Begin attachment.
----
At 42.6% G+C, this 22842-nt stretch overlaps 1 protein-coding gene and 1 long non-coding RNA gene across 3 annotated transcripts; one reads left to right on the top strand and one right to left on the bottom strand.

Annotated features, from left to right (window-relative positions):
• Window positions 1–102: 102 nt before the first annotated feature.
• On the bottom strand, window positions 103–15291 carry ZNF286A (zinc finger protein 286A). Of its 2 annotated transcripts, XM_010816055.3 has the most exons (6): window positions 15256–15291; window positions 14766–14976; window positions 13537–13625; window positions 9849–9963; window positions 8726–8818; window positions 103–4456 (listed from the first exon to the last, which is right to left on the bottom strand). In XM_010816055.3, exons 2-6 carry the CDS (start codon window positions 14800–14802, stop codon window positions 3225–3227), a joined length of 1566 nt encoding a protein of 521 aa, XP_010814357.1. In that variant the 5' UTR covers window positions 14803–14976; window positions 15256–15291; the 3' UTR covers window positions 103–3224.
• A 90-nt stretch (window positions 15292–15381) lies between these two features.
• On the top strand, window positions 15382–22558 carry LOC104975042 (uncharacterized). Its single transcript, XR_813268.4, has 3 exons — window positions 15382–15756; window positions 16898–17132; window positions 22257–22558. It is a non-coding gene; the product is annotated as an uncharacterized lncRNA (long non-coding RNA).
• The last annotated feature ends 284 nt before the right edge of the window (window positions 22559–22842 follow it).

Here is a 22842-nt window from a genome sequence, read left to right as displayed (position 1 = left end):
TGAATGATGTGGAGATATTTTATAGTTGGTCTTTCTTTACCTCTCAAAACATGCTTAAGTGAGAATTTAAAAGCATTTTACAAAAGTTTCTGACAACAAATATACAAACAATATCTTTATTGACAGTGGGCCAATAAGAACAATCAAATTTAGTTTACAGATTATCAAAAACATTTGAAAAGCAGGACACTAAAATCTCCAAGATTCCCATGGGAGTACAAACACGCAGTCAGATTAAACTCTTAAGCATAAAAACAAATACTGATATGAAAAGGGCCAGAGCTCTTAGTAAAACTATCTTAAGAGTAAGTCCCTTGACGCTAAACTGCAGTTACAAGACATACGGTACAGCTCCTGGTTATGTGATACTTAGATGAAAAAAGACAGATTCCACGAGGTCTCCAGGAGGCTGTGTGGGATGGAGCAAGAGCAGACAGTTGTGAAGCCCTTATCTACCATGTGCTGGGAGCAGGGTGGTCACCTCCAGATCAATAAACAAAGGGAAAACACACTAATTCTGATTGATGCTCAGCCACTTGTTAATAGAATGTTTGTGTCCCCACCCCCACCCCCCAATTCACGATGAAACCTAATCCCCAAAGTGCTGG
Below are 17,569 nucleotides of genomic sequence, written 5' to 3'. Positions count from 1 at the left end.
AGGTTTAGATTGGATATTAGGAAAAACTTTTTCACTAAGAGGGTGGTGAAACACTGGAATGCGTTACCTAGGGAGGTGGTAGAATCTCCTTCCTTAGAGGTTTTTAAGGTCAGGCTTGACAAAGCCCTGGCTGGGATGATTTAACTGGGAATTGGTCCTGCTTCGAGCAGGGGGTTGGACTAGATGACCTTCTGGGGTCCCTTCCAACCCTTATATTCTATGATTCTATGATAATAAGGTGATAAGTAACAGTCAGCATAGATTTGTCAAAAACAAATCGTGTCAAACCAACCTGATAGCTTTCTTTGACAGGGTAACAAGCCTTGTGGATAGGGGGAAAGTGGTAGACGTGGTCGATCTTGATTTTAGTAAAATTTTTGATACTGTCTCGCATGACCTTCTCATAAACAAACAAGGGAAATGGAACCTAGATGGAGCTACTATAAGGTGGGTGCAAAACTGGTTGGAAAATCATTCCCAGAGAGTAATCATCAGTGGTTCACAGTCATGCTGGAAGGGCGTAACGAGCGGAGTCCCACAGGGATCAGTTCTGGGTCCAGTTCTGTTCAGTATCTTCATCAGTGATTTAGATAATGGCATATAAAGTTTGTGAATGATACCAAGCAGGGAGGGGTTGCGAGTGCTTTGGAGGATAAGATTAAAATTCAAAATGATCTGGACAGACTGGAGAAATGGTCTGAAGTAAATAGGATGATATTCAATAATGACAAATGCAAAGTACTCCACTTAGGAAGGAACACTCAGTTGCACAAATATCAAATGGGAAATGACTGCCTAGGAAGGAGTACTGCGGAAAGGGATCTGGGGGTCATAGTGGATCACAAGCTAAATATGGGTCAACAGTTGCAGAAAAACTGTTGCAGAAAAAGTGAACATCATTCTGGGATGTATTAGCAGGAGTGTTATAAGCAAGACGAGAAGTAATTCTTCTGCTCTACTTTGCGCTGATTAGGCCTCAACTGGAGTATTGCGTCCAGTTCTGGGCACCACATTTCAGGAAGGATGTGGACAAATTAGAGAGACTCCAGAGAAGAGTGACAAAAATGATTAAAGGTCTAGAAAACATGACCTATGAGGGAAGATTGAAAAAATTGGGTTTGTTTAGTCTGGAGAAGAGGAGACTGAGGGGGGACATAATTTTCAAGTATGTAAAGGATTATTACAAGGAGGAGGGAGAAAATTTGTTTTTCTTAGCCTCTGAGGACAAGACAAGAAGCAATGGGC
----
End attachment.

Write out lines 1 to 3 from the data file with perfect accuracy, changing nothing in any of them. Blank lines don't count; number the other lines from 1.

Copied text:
At 42.6% G+C, this 22842-nt stretch overlaps 1 protein-coding gene and 1 long non-coding RNA gene across 3 annotated transcripts; one reads left to right on the top strand and one right to left on the bottom strand.

Annotated features, from left to right (window-relative positions):
• Window positions 1–102: 102 nt before the first annotated feature.